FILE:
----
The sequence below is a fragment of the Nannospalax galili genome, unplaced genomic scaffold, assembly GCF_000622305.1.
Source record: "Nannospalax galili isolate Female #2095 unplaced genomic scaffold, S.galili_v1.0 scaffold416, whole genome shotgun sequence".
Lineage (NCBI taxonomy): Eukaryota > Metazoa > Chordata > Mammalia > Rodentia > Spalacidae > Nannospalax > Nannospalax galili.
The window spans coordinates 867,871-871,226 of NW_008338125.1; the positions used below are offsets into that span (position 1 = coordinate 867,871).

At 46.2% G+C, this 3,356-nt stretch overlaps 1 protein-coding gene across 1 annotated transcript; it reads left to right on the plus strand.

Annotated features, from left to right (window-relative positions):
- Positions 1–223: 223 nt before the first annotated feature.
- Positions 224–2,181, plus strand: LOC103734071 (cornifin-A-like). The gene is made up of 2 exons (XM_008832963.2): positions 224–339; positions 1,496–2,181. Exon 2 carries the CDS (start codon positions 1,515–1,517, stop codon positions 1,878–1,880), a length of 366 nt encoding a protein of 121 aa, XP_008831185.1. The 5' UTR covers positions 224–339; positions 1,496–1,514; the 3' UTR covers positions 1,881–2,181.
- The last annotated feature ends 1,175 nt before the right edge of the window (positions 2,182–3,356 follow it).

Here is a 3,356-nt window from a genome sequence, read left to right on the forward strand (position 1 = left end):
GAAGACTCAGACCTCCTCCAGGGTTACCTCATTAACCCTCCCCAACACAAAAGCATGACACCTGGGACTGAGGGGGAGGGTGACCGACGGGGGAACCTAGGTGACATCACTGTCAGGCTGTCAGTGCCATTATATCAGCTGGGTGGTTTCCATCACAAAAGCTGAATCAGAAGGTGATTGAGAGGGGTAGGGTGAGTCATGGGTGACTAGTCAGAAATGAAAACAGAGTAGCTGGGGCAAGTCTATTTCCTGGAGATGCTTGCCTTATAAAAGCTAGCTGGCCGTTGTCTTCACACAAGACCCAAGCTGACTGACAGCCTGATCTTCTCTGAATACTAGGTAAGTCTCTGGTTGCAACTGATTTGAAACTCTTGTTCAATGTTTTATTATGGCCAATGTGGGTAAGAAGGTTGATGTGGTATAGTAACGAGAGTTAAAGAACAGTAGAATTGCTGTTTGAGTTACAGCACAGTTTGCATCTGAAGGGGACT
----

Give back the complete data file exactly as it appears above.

The sequence below is a fragment of the Nannospalax galili genome, unplaced genomic scaffold, assembly GCF_000622305.1.
Source record: "Nannospalax galili isolate Female #2095 unplaced genomic scaffold, S.galili_v1.0 scaffold416, whole genome shotgun sequence".
Lineage (NCBI taxonomy): Eukaryota > Metazoa > Chordata > Mammalia > Rodentia > Spalacidae > Nannospalax > Nannospalax galili.
The window spans coordinates 867,871-871,226 of NW_008338125.1; the positions used below are offsets into that span (position 1 = coordinate 867,871).

At 46.2% G+C, this 3,356-nt stretch overlaps 1 protein-coding gene across 1 annotated transcript; it reads left to right on the plus strand.

Annotated features, from left to right (window-relative positions):
- Positions 1–223: 223 nt before the first annotated feature.
- Positions 224–2,181, plus strand: LOC103734071 (cornifin-A-like). The gene is made up of 2 exons (XM_008832963.2): positions 224–339; positions 1,496–2,181. Exon 2 carries the CDS (start codon positions 1,515–1,517, stop codon positions 1,878–1,880), a length of 366 nt encoding a protein of 121 aa, XP_008831185.1. The 5' UTR covers positions 224–339; positions 1,496–1,514; the 3' UTR covers positions 1,881–2,181.
- The last annotated feature ends 1,175 nt before the right edge of the window (positions 2,182–3,356 follow it).

Here is a 3,356-nt window from a genome sequence, read left to right on the forward strand (position 1 = left end):
GAAGACTCAGACCTCCTCCAGGGTTACCTCATTAACCCTCCCCAACACAAAAGCATGACACCTGGGACTGAGGGGGAGGGTGACCGACGGGGGAACCTAGGTGACATCACTGTCAGGCTGTCAGTGCCATTATATCAGCTGGGTGGTTTCCATCACAAAAGCTGAATCAGAAGGTGATTGAGAGGGGTAGGGTGAGTCATGGGTGACTAGTCAGAAATGAAAACAGAGTAGCTGGGGCAAGTCTATTTCCTGGAGATGCTTGCCTTATAAAAGCTAGCTGGCCGTTGTCTTCACACAAGACCCAAGCTGACTGACAGCCTGATCTTCTCTGAATACTAGGTAAGTCTCTGGTTGCAACTGATTTGAAACTCTTGTTCAATGTTTTATTATGGCCAATGTGGGTAAGAAGGTTGATGTGGTATAGTAACGAGAGTTAAAGAACAGTAGAATTGCTGTTTGAGTTACAGCACAGTTTGCATCTGAAGGGGACT